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I have a composite primary key in my Candidate table

CREATE TABLE CANDIDATE(
CANDIDATE_ID VARCHAR(5),
NAME VARCHAR(30),
TELEPHONE NUMBER,
PRIMARY KEY(CANDIDATE_ID, NAME));

When I create a child table, I get an error saying the number of referencing columns must match referenced columns when I create a foreign key for the CANDIDATE_ID

CREATE TABLE JOB(
POSITION_ID VARCHAR(5) PRIMARY KEY,
CANDIDATE_ID VARCHAR(5),
DATE2 DATE,
FOREIGN KEY(CANDIDATE_ID) REFERENCES CANDIDATE); 
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1  
Why did you choose to make a composite primary key? Isn't CANDIDATE_ID enough for a unique key? –  rayd09 May 7 '12 at 18:32
    
i chose it because it will be more efficient of doing this and more better for this particular work –  john May 7 '12 at 18:33

3 Answers 3

A table can only have one primary key-- you have a composite primary key. If you have a composite primary key, you have to reference the entire key in your child table. That would mean that the child table would need to have a CANDIDATE_ID column and a NAME column.

CREATE TABLE job (
  position_id VARCHAR2(5) PRIMARY KEY,
  candidate_id VARCHAR2(5),
  name         VARCHAR2(30),
  date2        DATE,
  FOREIGN KEY( candidate_id, name ) REFERENCES candidate( candidate_id, name )
);

Of course, you probably don't want to store the name in both tables. You probably want the candidate_id to be the prmiary key of candidate and you may want to create a separate unique constraint on name.

CREATE TABLE CANDIDATE(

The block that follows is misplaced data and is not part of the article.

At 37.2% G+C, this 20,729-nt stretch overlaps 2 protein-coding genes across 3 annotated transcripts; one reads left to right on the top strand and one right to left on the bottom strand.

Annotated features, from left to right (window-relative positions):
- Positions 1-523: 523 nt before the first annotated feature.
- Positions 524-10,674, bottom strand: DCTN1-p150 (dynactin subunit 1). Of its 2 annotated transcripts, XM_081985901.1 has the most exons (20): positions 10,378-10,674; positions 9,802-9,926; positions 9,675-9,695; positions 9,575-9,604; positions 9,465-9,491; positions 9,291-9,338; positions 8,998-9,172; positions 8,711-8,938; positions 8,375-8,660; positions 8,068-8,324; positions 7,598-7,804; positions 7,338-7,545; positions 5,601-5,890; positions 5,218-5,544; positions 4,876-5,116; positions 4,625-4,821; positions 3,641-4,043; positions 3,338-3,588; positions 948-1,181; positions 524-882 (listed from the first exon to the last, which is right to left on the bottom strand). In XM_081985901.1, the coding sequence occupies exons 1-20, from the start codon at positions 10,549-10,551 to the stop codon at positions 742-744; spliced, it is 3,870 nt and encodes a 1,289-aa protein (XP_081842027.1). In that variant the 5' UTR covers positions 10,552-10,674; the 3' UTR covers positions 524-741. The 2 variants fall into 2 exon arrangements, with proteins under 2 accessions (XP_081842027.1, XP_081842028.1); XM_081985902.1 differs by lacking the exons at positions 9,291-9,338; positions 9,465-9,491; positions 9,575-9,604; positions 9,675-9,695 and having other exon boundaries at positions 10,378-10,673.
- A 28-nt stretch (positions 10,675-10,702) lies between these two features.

CANDIDATE_ID VARCHAR(5) primary key,
  NAME VARCHAR(30) unique,
  TELEPHONE NUMBER);

CREATE TABLE JOB(
  POSITION_ID VARCHAR(5) PRIMARY KEY,
  CANDIDATE_ID VARCHAR(5),
  DATE2 DATE,
  FOREIGN KEY(CANDIDATE_ID) REFERENCES CANDIDATE(candidate_id)); 
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so what is the difference between unique and primary key because there basically the same meaning –  john May 7 '12 at 18:47
    
@john - A table can have 1 and only 1 primary key. A primary key should be immutable (i.e. it should never be updated). And that's what should be used in foreign keys. A table can have many different unique constraints based on business rules but those rules may change over time and the data in the columns may change over time (i.e. Sarah SMith may become Sarah Jones). Child tables should not use simple unique constraints when defining foreign key relations because that data is subject to change. –  Justin Cave May 7 '12 at 21:07

Assuming that the combination of CANDIDATE_ID and NAME is required for the key to be unique, then you will need to add a reference to the NAME column in your referencing table.

I suspect that CANDIDATE_ID is enough to uniquely identify the candidates in your primary table. If that is the case then it should be your primary key and your relationship will work. If you want to index the NAME separately then do so, but leave it out of the primary key.

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Last line should be like this;

CONSTRAINT FK_CANDIDATE_ID FOREIGN KEY (CANDIDATE_ID)REFERENCES CANDIDATE(CANDIDATE_ID);

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when i type the code in, it says no matching unique or primary key for this column list –  john May 7 '12 at 19:05

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